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I'm working on a multiple countries project. Until now, we only sold to one country, but we're working on letting users from its neighbour country (speaking the same language) buy our products. For legal reasons, products don't have the same price, depending on where the user is living. And we don't know (for sure, because we can try to guess) where new user lives.

So, now I'm having trouble deciding a few things :

  • on product pages, should the "historical" price should be bigger ? (Since most of the customer base lives in the "historical country")

  • how should I label the prices with a flag? with the country name?

Trying stuff for prices

  • on listing pages (where space is counted), I'm hesitant as displaying two prices (and maybe more in the future). But "From XXX" doesn't feel right neither as the price cannot be decided by the user (it depends from her address). What is less worse?

Thanks for the feedback :)

  • Just ask which country they're in first or have the browser geolocate them. Those are pretty reliable methods. Then you only have to show the price that applies to them. – invot Mar 28 '18 at 17:21
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Showing multiple prices should not be an option.

You can think a lot of reasons for that, like misunderstanding of users, perception of users, possible longer lists for countries which will be added in the future etc...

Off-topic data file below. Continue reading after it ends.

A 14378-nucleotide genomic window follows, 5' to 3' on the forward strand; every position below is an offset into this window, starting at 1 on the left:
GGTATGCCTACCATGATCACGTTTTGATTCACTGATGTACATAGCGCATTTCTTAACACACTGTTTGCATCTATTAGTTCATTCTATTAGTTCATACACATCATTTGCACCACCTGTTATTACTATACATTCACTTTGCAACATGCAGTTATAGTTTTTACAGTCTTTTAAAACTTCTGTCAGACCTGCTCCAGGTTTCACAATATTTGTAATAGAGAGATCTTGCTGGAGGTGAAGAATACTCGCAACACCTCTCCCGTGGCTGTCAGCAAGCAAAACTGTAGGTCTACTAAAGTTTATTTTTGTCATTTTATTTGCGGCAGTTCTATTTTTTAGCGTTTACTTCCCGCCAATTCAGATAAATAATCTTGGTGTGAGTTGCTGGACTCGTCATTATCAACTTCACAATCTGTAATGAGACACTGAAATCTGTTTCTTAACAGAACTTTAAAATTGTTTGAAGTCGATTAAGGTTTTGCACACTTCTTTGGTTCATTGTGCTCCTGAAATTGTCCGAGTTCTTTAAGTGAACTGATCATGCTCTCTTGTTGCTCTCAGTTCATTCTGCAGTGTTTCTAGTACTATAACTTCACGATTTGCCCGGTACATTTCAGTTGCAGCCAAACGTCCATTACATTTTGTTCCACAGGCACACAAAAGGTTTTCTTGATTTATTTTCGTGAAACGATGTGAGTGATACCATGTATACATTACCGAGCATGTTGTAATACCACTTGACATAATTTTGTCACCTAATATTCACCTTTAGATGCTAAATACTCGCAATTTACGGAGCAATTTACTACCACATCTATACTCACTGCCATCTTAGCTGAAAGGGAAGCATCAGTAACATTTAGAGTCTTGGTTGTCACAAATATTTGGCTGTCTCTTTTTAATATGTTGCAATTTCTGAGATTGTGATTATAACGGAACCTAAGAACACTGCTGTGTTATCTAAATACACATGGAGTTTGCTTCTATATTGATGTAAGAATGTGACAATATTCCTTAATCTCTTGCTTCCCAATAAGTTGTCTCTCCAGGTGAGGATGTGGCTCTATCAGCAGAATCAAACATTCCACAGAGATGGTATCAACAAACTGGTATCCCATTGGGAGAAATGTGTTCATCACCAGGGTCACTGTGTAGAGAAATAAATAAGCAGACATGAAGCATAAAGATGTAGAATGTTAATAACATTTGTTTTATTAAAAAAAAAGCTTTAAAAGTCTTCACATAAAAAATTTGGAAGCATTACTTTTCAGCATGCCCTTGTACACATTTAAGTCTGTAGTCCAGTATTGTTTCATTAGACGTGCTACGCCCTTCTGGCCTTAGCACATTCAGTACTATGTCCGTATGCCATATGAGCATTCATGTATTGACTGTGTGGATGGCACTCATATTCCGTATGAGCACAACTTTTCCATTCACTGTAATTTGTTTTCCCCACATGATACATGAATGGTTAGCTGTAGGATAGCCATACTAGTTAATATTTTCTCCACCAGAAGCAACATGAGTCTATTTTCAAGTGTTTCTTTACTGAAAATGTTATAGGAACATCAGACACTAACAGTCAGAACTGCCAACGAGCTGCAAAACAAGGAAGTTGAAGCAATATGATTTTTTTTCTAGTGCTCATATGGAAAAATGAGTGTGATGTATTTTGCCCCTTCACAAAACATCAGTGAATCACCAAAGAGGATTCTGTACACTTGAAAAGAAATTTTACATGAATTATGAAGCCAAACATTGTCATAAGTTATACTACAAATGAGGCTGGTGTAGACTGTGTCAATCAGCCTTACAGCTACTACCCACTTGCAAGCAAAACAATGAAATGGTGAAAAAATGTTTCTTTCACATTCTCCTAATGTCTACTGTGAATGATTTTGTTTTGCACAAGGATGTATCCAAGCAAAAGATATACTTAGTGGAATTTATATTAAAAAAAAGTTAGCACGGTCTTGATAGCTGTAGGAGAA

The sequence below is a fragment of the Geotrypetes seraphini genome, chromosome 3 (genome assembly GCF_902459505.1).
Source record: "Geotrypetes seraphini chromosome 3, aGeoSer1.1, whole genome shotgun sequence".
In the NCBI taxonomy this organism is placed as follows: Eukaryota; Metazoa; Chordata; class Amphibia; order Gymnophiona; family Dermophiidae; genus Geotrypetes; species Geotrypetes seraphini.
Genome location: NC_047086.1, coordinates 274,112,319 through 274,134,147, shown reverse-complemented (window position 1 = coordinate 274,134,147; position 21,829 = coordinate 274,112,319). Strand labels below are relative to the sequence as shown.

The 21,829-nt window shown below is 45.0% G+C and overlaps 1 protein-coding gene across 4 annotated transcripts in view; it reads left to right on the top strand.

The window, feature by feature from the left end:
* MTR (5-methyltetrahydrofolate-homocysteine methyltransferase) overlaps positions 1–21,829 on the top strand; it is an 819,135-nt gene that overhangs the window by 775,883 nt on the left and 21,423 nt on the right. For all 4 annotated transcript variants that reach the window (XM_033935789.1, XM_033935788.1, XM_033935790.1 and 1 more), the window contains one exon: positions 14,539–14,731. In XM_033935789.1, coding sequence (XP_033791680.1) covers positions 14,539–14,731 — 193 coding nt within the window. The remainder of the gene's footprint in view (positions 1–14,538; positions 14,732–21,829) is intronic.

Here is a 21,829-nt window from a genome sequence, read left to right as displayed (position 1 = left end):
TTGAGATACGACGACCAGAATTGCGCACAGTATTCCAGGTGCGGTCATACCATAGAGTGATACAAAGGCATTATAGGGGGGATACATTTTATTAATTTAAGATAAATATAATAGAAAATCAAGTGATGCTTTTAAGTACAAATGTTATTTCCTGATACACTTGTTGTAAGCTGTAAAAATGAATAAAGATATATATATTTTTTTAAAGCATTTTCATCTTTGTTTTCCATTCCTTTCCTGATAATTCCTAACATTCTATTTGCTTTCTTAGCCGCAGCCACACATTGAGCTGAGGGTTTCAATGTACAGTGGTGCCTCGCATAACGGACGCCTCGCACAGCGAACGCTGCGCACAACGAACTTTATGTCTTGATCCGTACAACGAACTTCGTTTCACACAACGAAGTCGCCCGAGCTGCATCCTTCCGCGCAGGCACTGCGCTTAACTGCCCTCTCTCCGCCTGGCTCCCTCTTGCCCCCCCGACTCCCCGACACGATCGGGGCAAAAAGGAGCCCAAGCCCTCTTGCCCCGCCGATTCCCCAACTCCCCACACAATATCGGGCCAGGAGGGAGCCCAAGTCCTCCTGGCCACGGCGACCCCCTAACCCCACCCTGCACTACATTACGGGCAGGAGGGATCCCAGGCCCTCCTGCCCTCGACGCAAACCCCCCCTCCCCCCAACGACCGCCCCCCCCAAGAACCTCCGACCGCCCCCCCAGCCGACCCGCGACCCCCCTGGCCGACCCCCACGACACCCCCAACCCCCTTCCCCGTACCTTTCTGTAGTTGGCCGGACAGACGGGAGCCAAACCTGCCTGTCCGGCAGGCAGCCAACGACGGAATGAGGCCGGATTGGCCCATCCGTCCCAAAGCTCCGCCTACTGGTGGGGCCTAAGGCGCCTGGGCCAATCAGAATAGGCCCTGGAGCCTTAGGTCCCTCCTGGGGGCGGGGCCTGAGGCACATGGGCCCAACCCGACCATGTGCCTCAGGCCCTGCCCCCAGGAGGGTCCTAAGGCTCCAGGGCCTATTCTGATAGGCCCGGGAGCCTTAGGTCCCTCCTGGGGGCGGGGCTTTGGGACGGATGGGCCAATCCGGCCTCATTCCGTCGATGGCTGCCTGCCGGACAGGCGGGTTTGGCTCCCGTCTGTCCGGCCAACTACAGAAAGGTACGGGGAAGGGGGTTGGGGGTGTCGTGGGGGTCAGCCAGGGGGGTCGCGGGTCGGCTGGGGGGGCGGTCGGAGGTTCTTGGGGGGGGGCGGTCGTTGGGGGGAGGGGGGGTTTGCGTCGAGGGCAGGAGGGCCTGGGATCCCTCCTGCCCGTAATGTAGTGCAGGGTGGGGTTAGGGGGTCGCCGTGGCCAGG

So, you should show just one price, which leads us to another question: which price?

You can find many answers for this another question based on technologies you are effectively using. Briefly: auto detecting of location e.g. using dns server user uses, asking permission to user to find its country or in worst case directly asking to user.

  • Thanks! I didn't mention it before, but we did planned to try to guess the country and eventually ask the user, but I was thinking it would be optionnal, and that's why I wanted a fallback. Now, I'm rethinking this, maybe in this case, the country should be mandatory because it's less worse than displaying multiple prices – ast Mar 29 '18 at 7:48
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I would try to determine the user's location first and if you are unable to do that, simply ask them to select their country in a simple prompt and store it in the session so you can use it later with shipping and other configurations.

  • Actually, this was planned, but as an optionnal prompt, so I wanted a fall back. I may rethink the optionnal part then! – ast Mar 29 '18 at 7:46
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I agree with this approach: at first you should try to predict what the user location is, then give users the option to make changes. Also, depending on your use case, it might be important to remember that the user location at the moment of purchase may be different than his country of purchase

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  • Yes, for our products, its the country of residence which is important. – ast Mar 30 '18 at 11:54

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